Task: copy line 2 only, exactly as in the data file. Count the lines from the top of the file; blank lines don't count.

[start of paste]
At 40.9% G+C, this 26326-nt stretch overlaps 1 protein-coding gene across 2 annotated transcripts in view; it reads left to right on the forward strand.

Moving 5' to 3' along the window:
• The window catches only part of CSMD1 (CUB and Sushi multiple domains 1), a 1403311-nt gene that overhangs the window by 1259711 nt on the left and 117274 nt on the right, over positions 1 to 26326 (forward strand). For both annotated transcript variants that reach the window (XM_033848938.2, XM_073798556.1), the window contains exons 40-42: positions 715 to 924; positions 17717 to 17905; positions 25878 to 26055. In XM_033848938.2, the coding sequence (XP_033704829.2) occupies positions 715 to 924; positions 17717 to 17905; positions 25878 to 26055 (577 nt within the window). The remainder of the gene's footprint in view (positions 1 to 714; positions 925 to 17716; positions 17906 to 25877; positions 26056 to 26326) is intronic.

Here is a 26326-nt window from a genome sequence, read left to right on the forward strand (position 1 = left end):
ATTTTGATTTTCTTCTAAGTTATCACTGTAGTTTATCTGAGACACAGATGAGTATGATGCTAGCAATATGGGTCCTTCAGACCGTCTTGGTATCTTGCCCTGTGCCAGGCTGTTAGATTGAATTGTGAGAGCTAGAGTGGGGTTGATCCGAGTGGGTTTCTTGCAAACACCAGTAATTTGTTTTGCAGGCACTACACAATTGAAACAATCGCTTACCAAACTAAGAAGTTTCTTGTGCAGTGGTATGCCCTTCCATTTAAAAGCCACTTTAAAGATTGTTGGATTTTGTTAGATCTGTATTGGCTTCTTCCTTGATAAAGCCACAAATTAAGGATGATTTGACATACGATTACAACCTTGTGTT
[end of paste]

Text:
Moving 5' to 3' along the window: